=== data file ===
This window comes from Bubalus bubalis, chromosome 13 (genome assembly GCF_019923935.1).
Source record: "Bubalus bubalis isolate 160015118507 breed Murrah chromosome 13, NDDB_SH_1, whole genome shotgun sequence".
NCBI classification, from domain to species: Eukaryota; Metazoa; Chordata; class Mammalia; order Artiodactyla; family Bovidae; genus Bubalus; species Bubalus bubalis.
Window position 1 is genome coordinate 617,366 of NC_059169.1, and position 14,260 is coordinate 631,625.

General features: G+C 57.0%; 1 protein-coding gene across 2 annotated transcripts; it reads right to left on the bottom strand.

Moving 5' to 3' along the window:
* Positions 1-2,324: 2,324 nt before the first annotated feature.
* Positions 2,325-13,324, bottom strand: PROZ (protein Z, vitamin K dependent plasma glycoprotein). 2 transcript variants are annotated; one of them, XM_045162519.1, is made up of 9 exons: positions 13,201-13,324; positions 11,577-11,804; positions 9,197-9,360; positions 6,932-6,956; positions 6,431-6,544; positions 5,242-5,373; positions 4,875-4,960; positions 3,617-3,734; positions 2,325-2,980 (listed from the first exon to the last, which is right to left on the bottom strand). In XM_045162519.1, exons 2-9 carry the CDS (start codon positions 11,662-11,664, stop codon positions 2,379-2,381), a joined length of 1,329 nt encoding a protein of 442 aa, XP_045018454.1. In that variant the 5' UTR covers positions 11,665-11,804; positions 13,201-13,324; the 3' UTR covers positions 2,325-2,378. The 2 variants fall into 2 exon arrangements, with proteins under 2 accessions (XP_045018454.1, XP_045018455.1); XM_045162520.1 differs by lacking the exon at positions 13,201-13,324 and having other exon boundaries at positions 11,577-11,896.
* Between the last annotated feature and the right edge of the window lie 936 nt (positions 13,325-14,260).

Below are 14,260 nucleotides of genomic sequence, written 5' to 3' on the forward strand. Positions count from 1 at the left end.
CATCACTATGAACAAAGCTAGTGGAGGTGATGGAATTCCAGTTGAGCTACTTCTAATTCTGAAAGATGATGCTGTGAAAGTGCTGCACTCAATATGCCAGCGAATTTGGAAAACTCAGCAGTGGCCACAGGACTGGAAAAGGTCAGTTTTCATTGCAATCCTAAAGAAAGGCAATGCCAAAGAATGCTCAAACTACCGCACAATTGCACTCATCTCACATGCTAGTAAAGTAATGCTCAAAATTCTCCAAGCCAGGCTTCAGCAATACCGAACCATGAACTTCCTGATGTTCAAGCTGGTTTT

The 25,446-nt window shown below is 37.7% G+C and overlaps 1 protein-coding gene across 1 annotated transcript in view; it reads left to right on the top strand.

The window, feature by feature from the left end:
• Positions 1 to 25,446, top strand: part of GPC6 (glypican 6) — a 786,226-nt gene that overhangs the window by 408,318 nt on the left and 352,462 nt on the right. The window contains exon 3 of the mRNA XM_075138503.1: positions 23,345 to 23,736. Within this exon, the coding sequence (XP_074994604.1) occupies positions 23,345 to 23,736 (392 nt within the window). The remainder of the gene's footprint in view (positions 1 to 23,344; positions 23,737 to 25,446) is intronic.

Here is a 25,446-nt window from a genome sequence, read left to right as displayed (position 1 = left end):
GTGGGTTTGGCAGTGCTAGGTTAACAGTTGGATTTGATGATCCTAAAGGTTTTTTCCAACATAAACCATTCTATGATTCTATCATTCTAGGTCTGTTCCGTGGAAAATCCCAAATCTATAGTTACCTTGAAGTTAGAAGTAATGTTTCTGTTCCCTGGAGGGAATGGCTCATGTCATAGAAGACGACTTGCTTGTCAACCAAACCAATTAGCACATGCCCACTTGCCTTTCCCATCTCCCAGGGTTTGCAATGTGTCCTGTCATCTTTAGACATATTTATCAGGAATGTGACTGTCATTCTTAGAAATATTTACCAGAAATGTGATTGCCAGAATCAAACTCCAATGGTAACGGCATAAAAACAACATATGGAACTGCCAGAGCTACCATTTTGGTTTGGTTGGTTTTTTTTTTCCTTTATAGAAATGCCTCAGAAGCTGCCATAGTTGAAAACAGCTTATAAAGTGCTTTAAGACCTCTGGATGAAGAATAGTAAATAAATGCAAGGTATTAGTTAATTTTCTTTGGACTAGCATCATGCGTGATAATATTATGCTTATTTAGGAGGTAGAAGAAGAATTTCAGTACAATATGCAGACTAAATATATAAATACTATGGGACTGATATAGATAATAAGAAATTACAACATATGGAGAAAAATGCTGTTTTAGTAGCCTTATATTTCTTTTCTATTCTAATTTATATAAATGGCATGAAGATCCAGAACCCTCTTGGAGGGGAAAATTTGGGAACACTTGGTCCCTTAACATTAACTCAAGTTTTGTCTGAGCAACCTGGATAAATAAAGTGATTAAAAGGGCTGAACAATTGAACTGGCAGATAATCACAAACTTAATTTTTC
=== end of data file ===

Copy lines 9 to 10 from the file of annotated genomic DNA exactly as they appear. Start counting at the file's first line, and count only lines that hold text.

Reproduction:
* Between the last annotated feature and the right edge of the window lie 936 nt (positions 13,325-14,260).

Below are 14,260 nucleotides of genomic sequence, written 5' to 3' on the forward strand. Positions count from 1 at the left end.